KATHMANDU, OCTOBER 31
The months of October and November mark the peak tourist season in Nepal which usually create a buzz in the tourism sector of the country.
However, the COVID-19 pandemic has dampened the scenario this year.
This period of the year used to be a busy season for tourism entrepreneurs in previous years. “It actually used to be difficult for us to manage tourists during this season in previous years owing to the difficulties in arranging flights, the overcrowded hotels and staff shortage. However, the situation is totally different this year as we are sitting idle,” said Khem Bahadur Subedi, president of Trekking Agencies’ Association of Nepal.
Citing that the peak season this year and in previous years are incomparable, he stated, “Due to the ongoing pandemic we are not certain about the flow of travellers to the country.”
Nepal attracts thousands of mountaineers and trekkers every year but that number will drop drastically this year, Subedi added.
“Even though Nepal is open for international tourists the situation is not conducive enough for travellers to come here,” said Ashok Pokharel, president of Nepal Association of Tour Operators. “No tourist would like to stay in quarantine for seven days even after testing negative for the coronavirus,” he said.
“Instead of compelling tourists to stay in quarantine for seven days, a polymerase chain reaction (PCR) test should be conducted as soon as they arrive at the airport and there should be a quick reporting system. If the PCR test report is negative, tourists should be allowed to move around freely,” Pokharel opined. He stated that lack of clarity and assurance about quality health facilities will also be a barrier in attracting tourists.
Stating that the strict rules for tourists arriving in Nepal are not practical, Subedi said, “We have been requesting the government to waive off COV- ID insurance of $5,000 and the mandatory seven-day quarantine rule. Even if it is compulsory to stay in quarantine, it should be for no more than three days.”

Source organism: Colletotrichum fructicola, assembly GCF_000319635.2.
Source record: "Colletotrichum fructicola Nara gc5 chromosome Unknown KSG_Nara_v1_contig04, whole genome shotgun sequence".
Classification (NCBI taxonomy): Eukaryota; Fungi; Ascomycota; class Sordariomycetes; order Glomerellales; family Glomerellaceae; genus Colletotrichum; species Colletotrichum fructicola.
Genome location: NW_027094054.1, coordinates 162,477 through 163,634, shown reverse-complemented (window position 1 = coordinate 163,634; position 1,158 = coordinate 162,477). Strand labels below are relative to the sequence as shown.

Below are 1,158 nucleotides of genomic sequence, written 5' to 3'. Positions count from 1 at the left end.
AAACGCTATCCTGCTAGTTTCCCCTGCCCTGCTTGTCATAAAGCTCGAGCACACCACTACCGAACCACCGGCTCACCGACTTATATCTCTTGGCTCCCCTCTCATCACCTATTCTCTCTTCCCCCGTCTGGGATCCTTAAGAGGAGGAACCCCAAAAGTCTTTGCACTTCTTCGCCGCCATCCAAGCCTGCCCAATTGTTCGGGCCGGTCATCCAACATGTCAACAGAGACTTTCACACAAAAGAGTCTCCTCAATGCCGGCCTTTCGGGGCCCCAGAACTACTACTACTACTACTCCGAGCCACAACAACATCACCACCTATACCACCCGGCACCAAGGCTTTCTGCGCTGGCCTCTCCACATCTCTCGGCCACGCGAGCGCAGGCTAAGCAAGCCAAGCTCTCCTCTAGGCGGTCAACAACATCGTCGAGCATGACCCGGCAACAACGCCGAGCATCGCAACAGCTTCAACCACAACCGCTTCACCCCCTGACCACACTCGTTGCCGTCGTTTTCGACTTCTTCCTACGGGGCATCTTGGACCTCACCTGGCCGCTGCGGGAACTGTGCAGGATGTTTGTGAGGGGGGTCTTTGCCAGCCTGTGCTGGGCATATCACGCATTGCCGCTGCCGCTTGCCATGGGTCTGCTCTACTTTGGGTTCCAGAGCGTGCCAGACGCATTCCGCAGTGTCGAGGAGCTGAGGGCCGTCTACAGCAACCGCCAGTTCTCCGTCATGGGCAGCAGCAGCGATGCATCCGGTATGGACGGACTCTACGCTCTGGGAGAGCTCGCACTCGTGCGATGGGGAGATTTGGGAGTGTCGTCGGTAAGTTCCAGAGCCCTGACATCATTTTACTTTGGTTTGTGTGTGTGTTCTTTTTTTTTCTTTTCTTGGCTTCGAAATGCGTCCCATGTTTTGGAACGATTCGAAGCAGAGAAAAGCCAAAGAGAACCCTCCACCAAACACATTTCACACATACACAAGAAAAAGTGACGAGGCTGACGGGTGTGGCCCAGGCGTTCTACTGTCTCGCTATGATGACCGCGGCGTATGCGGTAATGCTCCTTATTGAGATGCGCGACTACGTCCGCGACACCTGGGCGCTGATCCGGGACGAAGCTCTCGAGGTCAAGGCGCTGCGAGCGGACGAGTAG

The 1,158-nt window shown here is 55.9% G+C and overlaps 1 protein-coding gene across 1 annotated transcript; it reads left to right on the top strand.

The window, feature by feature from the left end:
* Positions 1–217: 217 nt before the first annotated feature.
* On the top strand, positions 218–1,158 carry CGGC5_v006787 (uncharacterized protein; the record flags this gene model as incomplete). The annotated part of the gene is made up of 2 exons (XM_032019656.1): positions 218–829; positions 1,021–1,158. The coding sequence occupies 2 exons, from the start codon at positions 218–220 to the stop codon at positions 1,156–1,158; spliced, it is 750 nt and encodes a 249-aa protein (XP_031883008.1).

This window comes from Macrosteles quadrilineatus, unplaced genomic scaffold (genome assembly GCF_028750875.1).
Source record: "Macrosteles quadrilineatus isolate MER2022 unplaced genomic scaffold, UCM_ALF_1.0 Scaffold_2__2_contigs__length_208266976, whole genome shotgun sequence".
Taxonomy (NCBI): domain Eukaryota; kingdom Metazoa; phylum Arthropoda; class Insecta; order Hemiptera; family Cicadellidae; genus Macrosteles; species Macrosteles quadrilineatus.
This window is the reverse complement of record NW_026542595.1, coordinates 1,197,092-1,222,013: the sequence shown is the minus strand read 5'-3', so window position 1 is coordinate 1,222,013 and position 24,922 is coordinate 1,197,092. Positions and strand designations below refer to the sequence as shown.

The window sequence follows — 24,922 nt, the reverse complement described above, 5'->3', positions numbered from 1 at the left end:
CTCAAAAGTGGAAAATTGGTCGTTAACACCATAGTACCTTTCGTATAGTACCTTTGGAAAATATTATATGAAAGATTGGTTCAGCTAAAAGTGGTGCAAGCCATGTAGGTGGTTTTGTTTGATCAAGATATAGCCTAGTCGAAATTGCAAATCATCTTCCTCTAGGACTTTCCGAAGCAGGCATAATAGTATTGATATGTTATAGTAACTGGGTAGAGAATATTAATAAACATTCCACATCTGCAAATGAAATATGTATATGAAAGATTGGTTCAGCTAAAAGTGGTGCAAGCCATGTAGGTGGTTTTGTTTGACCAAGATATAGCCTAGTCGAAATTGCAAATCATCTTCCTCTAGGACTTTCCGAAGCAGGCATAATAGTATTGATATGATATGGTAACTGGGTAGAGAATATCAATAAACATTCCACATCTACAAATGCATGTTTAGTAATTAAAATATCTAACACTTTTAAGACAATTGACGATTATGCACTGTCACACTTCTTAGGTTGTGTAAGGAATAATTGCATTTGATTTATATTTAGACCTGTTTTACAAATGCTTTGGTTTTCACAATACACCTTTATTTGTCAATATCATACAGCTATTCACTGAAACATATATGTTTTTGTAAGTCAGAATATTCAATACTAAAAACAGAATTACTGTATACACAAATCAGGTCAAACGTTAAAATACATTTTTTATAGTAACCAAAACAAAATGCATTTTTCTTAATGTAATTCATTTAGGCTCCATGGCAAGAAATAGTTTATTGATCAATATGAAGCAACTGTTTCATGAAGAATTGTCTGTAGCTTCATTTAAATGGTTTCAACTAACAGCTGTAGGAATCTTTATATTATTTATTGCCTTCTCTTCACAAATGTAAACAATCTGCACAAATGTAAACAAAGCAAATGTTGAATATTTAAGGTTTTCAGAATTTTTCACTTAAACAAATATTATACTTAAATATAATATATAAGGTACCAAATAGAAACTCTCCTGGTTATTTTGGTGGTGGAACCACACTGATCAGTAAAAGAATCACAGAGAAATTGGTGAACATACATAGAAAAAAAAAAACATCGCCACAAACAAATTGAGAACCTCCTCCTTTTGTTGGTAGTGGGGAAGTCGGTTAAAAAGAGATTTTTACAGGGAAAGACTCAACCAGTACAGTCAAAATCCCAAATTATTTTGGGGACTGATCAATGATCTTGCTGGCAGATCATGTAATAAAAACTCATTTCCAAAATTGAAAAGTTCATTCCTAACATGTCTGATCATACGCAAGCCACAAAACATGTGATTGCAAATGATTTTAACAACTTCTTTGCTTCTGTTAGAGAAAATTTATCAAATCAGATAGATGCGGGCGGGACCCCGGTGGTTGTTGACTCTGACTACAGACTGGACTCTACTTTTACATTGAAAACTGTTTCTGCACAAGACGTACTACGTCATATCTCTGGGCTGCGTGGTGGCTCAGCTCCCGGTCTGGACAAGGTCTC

He further mentioned that either the country should not be open for foreign tourists until next year by when things could be better managed than now or visitors should be facilitated when they do come to Nepal.
According to Subedi, instead of just being sceptical about foreigners, the government should control the situation in the country. “Since Kathmandu valley itself is becoming a hotspot for coronavirus infections, foreigners will be reluctant to come.”
“If the health safety protocols are followed seriously and we can better manage the crisis then there is a possibility some tourists could come to Nepal,” he said, adding, “Even though there will be tourism activities this year, it will be far less than expected. The sector will probably get back to normal in 2022-23.”
Though domestic tourism also has a major role in the country’s tourism industry it is unlikely to see much growth this year due to the pandemic.
“Although there has been movement of domestic tourists in destinations such as Manang, Mardi Himal and Langtang for trekking, the flow of people is not as expected,” shared Subedi, adding that people are still scared of the risk of COVID-19 infection and are hesitant to go out of their homes. “Moreover, various travel restrictions and the availability of limited service only are other difficulties at present.”
Pokharel added that accessibility, disposable income and sense of security are needed for the domestic tourism to thrive which are lacking among many people at present. Due to these reasons, the number of domestic tourists will not grow this year, he said.
“After the earthquake in 2015, Nepal’s tourism sector had hit rock bottom but the sector had gradually got back on track. However, the coronavirus pandemic has affected the sector like never before,” said Ramesh Thapa, vice-president of Nepal Association of Tour and Travel Agents.
“The current situation has put us in a dilemma on whether or not to invite tourists.
However, though the situation at present is dismal we should prepare for the future and hope for the best,” he added.